Science News

U.S. advisers back 1st drug from DNA-altered animals

ROCKVILLE, Maryland (Reuters) - The first drug made using genetically engineered animals to near U.S. approval won key support on Friday from an advisory panel that judged it safe and effective despite concerns from groups worried about the genetic tinkering.

Two goats are seen during sunset on the Spanish island of Menorca, June 21, 2008. REUTERS/Dani Cardona

GTC Biotherapeutics Inc’s experimental anticlotting therapy, called Atryn, is made using a human protein gathered from female goats bred to produce it in their milk.

GTC is seeking approval to sell the intravenous therapy to prevent excessive blood clots in patients with an inherited disorder.

Company data showed the drug was safe and effective, a majority of the Food and Drug Administration’s 19-member panel voted. The FDA will consider the advice in making its decision, expected by February 7.

“This will... set a precedent for what will happen in the future,” said Dr. Richard Colvin, the panel’s consumer representative and a clinical assistant in medicine at Massachusetts General Hospital.

But some genetic-safety and animal advocates at the meeting expressed concern about the use of so-called transgenic animals despite the drug’s benefits, saying more information is needed from the agency about genetically engineered animals.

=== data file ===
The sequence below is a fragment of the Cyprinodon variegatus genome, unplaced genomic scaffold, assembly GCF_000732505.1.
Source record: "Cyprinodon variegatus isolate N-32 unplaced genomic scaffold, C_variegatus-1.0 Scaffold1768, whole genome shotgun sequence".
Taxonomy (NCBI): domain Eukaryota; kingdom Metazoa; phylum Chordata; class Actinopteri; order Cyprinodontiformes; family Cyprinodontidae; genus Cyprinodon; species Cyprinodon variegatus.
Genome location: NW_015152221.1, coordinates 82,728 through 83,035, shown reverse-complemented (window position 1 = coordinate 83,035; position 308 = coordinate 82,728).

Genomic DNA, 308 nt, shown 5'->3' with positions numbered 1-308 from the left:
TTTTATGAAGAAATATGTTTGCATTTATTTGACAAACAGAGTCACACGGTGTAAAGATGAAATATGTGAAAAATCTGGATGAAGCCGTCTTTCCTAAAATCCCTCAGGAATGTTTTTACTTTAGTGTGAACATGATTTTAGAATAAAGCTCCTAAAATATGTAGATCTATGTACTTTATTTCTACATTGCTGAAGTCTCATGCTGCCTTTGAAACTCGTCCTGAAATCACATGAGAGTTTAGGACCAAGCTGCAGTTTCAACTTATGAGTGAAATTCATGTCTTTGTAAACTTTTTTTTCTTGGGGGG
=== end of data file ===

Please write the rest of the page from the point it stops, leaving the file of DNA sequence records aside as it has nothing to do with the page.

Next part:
The FDA issued preliminary guidelines in September about how it would regulate animals whose DNA has been altered and called for public comment, but it has not yet issued final details.

Approving Atryn “would be a back door way to approve transgenic animals,” said Jaydee Hanson, a policy analyst for the nonprofit group Center for Food Safety.

Still, FDA officials said they were seeking advice on the specific product, not the larger issue of generically-altered animals. They added that the final regulations on such animals would be released soon.

Several patients and family members at the advisory meeting urged the FDA’s approval of Atryn regardless of the transgenic issue.

Karen Janes, whose daughter died after a 7-inch-long clot, said it could help her remaining daughter live longer and have children. “I don’t care how it’s made,” the New Mexico resident told the panel.

Between 60,000 and 600,000 people in the United States have the excessive clotting disorder, known as hereditary antithrombin deficiency, according to GTC.

GTC has estimated Atryn could generate up to $40 million to $50 million in U.S. annual sales in its first five years on the market. Shares of the company were halted Friday for news pending.

The goats used to make Atryn are bred using cells injected with human DNA. The company has a herd of about 200 at its Massachusetts facility, which are otherwise normal and screened for viruses, GTC said.

In a statement, company officials said the panel’s vote helps get their key product closer to market. The drug is the biotech company’s first therapy to reach the FDA for review.

Plasma derived products are also an option, but those are often in short supply and difficult for doctors to obtain for a variety of reasons, including the need for human plasma, the company and the FDA said.

“To me this is actually quite an exciting possibility that we actually can make much higher quantities ... that are easily accessible,” panelist Colvin said.

The drug is licensed to Ovation Pharmaceuticals Inc in the United States.

Editing by Tim Dobbyn